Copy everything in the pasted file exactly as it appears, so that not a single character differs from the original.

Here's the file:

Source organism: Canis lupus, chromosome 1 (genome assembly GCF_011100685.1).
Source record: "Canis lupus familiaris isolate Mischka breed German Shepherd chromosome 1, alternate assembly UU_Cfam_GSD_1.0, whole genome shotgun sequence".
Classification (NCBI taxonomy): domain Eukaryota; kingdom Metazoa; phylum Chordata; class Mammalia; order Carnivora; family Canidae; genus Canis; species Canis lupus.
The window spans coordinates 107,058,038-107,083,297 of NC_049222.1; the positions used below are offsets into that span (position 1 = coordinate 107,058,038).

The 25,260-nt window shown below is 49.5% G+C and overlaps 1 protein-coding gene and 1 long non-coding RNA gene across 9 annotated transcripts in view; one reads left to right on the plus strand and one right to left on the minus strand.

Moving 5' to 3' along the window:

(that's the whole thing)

Source organism: Canis lupus, chromosome 1 (genome assembly GCF_011100685.1).
Source record: "Canis lupus familiaris isolate Mischka breed German Shepherd chromosome 1, alternate assembly UU_Cfam_GSD_1.0, whole genome shotgun sequence".
Classification (NCBI taxonomy): domain Eukaryota; kingdom Metazoa; phylum Chordata; class Mammalia; order Carnivora; family Canidae; genus Canis; species Canis lupus.
The window spans coordinates 107,058,038-107,083,297 of NC_049222.1; the positions used below are offsets into that span (position 1 = coordinate 107,058,038).

The 25,260-nt window shown below is 49.5% G+C and overlaps 1 protein-coding gene and 1 long non-coding RNA gene across 9 annotated transcripts in view; one reads left to right on the plus strand and one right to left on the minus strand.

Moving 5' to 3' along the window: